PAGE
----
Fig. 1. The Waves Aphex Vintage Aural Exciter generates harmonics and alters the phase relationship of frequencies to produce a unique vocal sound. Everyday EQ and compression aren’t always enough to bring a lead vocal track to life. When you need a special sauce that conventional processing can’t cook up, here are a few specialized plug-ins that just might be up to the task.
Waves Aphex Vintage Aural Exciter This gem emulates the now-rare Model 402 tube processor heard on so many hit records in the ’70s. As one would expect given its name, it adds musically related harmonics to audio signals. But due to the way it alters phase relationships, it sounds very different from other exciters.
For a killer effect on hard-rock vocals, instantiate Vintage Aural Exciter on an insert slot for the track and set the plug-in to MIX2 mode (see Figure 1). As you turn up the AX MIX control, the vocal’s midrange band will become increasingly more prominent and sibilance will take a nosedive. High amounts of processing (AX MIX set to 7 or above) will make it sound like the vocalist took several steps forward and is breathing down your neck. The sound’s presence and color are unlike anything you can achieve using EQ.
Vintage Aural Exciter’s AX mode is only supposed to be used when feeding the plugin audio via an effects send, as that mode only passes wet signal. Break the rules: Instantiate the plug-in on an insert for the lead vocal track, switch to AX mode and crank the input control. The singer’s track will sound like it’s being squeezed out of a poorly tuned pocket radio!
Fig. 2. Frequencies between 1Hz and 4.1kHz are dynamically enhanced to clarify a vocal track. Noveltech Vocal Enhancer Vocal Enhancer uses signal modeling and intelligent adaptive filtering to accentuate flattering aspects of your vocal track that might otherwise be understated or completely buried. Unlike static EQ, the effect can vary highly over time. Easy to use, Vocal Enhancer lends crystalline clarity to a previously muddy-sounding vocal in the wink of an eye. Simply adjust the frequency range you want to enhance, and then boost the Enhancement control to add the effect. When cranking the Enhancement control to very high levels, I usually like to limit the high end of the range to around 4kHz in order to preclude intensifying sibilance (see Figure 2).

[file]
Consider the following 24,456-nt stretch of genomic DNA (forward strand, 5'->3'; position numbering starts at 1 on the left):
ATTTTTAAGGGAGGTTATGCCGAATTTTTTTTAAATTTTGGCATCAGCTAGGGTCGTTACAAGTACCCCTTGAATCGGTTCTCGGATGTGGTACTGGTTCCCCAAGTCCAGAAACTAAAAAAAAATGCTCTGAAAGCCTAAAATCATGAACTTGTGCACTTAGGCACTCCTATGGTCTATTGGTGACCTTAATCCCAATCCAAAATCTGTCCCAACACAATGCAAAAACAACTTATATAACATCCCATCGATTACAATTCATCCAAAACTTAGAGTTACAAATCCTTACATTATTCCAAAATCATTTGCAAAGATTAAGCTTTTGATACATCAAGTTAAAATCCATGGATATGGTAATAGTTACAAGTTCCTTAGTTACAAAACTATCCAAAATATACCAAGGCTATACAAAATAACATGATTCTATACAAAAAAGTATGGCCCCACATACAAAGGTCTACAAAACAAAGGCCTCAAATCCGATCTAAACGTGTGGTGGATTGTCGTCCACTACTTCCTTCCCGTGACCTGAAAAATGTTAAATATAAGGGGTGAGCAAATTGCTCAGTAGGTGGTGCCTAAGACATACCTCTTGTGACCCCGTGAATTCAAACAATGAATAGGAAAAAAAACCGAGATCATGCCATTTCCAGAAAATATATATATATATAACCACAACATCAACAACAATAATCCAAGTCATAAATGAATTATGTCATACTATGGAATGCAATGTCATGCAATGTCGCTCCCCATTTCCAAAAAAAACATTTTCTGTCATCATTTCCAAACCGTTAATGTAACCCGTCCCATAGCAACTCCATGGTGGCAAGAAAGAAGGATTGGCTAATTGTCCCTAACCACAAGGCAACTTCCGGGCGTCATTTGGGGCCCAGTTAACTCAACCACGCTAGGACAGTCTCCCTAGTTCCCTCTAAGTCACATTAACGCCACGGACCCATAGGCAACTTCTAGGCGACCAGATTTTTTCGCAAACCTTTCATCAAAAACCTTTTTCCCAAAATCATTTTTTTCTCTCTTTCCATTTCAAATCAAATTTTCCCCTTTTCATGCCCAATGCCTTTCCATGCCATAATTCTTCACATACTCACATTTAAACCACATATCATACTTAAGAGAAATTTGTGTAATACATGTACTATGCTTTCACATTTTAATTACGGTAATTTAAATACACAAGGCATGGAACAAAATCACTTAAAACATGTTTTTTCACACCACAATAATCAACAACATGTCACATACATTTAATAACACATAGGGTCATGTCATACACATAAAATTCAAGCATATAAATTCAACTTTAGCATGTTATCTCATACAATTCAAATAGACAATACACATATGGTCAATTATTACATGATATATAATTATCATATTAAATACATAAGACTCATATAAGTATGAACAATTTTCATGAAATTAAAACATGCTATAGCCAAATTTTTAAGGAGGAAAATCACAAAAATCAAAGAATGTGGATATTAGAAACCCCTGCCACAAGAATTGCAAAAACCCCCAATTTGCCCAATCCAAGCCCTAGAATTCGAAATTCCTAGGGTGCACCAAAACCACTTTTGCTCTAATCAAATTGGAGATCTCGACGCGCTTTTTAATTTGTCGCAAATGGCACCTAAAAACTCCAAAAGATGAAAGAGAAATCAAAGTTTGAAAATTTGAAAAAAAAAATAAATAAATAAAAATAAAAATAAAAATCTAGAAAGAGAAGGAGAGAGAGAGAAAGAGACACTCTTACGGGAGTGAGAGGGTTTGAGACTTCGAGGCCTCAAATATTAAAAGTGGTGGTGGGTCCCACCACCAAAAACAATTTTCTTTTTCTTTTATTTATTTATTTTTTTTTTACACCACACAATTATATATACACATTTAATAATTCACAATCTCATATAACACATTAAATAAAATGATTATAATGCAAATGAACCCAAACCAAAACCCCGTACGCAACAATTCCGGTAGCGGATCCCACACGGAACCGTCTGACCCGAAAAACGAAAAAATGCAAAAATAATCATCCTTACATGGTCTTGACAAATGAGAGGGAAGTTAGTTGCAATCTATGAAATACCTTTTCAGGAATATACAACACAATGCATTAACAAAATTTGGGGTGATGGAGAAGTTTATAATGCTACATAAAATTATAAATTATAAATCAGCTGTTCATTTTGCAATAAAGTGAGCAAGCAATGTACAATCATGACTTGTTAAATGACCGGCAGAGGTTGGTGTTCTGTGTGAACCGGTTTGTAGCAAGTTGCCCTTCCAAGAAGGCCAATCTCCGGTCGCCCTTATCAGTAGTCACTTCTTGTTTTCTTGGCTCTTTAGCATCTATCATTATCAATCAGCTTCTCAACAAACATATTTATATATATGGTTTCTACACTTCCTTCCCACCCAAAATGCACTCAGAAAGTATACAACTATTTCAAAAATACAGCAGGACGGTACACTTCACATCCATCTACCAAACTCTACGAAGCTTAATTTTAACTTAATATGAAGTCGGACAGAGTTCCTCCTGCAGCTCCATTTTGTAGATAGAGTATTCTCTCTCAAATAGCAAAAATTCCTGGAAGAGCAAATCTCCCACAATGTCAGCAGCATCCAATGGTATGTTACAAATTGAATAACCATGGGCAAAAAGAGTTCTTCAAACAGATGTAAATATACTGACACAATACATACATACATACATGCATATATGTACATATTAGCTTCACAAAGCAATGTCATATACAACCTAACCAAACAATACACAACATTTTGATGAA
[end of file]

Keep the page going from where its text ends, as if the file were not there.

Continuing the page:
Because the plug-in’s processing can boost the vocal’s level, an automatic gain compensation (Gain Comp) function is provided. When activated, Gain Comp reduces the plug-in’s output level back to unity gain and an associated gain reduction (GR) meter shows how much the plug-in’s output level is reduced. (Despite the customary association with dynamics processing, level showing on the gain reduction meter does not indicate that compression is being applied.)
Fig. 3. SoundToys Radiator authentically emulates the sound of a tube mixer, producing tones ranging from subtle saturation to drastic overload. SoundToys Radiator EQ and compression can only take your sound so far when the lead vocal was recorded through a clinical, boring preamp. A good strategy here is to stop fighting your original sound and change the preamp—after the track has already been recorded. SoundToys Radiator makes your track sound like it was recorded through a ’60s-era Altec 1567A tube mixer, which graced many early Motown hits. The effect is not subtle (unless you set it up to be)— Radiator heaps gobs of color and grit on vocal tracks.
Radiator’s input and output controls each drive a separate virtual tube-saturation stage. (The Radiator bundle also includes the Little Radiator plug-in, which models the singlestage Altec 1566A tube preamp.) The two stages each add slightly different color, so I like to goose both controls a bit at once (see Figure 3). Lower the Mix control to add back a bit of the clean vocal and retain definition. For a male vocal that sounds too cloudy, try switching Radiator’s mic/line switch to mic; doing so will cut the upper-bass and lowmidrange frequencies up to 4dB. Then raise the Bass EQ control just a hair to dial a little low bass back in.
For a completely over-the-top vocal effect, crank Radiator’s input and output controls to the max. The effect will genuinely sound like an abused mic pre overloading—great for industrial rock!
Michael Cooper is a recording, mix, mastering, and post-production engineer, a contributing editor for Mix magazine, and the owner of Michael Cooper Recording in Sisters, Oregon (myspace.com/michaelcooperrecording).